This post was originally published on (02/11/19) and updated on (01/27/2020).

By Deirdre Reynolds

Galentine’s Day started as a sitcom gag nine years ago but is now a serious business. Happy Galentine’s Day, ladies!

Or to put it more simply: Give me some chocolate and nobody gets hurt.

Today marks the ninth annual international day of celebration of female friendship.

For those of us not exactly bracing for a tsunami of cards and gifts tomorrow, however, it’s fast becoming an international day of consolation too.

Observed each February 13, the unofficial holiday first started out as a gag on hit US TV show Parks & Recreation back in 2010.

Almost a decade on, however, Galentine’s Day has become a serious business.

Girly cards, flowers, and chocolates are just some of the traditional tokens of love already being targeted at “ladies celebrating ladies” just like Amy Poehler’s Golden Globe-winning comedy.

Last week, Dealz became the latest high street store to encourage female shoppers to put sisters before misters after launching a range of Galentine’s Day gifts, including a ‘Fave Babe’ mug and Bumble-BAE teddy bear.

“With February 14 generally focused on couples, Galentine’s Day is something every gal can get behind,” the store gushed — before urging lady customers to “celebrate the ‘glorious female goddesses’ in your life” with a €1.50 ceramic or cuddly toy.

As one of Ireland’s growing army of 1.2 million single women, it’s tempting to rubbish the day as a cheap marketing stunt, at best, and an attempt to cash in on single women’s loneliness on the most coupled-up day of the year, at worst.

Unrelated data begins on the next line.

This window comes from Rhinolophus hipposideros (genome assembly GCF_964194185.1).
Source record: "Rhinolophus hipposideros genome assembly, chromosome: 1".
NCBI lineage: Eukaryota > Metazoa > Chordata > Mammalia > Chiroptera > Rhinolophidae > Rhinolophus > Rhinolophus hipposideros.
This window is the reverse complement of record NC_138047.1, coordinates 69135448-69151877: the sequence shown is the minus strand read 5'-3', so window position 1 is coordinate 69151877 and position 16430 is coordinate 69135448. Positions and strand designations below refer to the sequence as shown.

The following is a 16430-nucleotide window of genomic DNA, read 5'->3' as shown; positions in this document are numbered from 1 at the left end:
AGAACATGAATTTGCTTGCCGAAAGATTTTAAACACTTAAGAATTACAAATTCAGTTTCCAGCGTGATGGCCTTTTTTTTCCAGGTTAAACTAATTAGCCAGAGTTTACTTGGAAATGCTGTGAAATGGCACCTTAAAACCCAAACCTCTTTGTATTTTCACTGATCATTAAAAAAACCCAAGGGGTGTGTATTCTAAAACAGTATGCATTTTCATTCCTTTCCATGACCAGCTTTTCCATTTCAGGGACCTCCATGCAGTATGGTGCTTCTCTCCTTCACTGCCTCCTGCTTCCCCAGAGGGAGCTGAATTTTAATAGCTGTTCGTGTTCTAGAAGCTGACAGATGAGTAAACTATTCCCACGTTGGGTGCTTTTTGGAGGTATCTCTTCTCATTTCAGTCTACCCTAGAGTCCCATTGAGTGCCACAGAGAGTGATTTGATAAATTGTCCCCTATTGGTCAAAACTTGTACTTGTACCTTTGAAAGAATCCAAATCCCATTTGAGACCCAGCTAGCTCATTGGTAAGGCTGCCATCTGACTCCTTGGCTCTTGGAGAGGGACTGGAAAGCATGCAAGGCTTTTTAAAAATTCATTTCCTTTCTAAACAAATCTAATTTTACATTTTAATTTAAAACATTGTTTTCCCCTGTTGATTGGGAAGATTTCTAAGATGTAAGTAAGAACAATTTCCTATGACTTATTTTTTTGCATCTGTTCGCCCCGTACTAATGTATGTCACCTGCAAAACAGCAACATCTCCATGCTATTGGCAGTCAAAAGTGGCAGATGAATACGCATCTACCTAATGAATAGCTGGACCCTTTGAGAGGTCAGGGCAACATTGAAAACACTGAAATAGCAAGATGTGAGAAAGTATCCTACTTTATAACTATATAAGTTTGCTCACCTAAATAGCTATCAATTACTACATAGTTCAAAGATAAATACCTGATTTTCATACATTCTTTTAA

Speaking to us from New York though, one leading relationship expert explained why she’s not against the rising trend for girl-on-girl gifting in principle.

“Female friendships are vitally important to our emotional well-being,” tells Susan Winter, the best-selling author of Breakup Triage: The Cure for Heartache. “It’s our female friends who are the constant in our lives, as they’re by our side through the ups and downs of our love life, career life, and personal life.

“Galentine’s Day serves as a reminder to always value and nurture those partnerships, never allowing them to wane due to career, dating, or family issues.”

“My profession deals with helping my clients establish and keep meaningful romantic partnerships; as such, conversations about their friends rarely come up in our sessions. However, I do encourage my single female clients to plan something fun for themselves on Valentine’s Day.” Wine-tasting events, sing-a-long movie screenings, and trash your ex parties are among nationwide events taking place this ‘Palentine’s Day’, as it’s also dubbed.

In Galway, for instance, Hyde Bar is hosting a special Galentine’s Day wine pairing event tonight. Elsewhere at Opium in Dublin, there’s a timely screening of 10 Things I Hate About You for those who aren’t feeling the Valentine’s buzz tomorrow. While on Friday, The Rocky Horror Picture Show anti-Valentine’s event at The Sugar Club on Friday night is ‘no pants and no partners necessary’.

Pants but no partner, I’ll be keeping it traditional by showering my best wing women with flowers, something that’s catching on according to one flower shop in the capital.

“There’s definitely a growth in female gifting,” says Fionnuala McAuley, creative director of Scarecrow Flowers in Sandymount.

“It’s only come about in the last three years really.

“The market’s definitely changing, so people aren’t as inclined to spend the big money on the roses as they were. Certainly, for the likes of Galentine’s Day, the spend would be much lower. I would expect a man to spend in and around €100-€120, and then a woman buying for a woman would be around about €30.

“For a man, he’ll come in and he’ll naturally look for the red roses, and if his wife doesn’t like the red roses, then he’ll go for the biggest bouquet that’s on the shop floor. Women will pick up much smaller flowers like freesia in a softer tone like white and baby pink — it’s dainty more so than it is a big bloom.

“It would only equate to a maximum of about 20% of business, but it’s lovely to see. It’s lovely just for women to be empowering women.”

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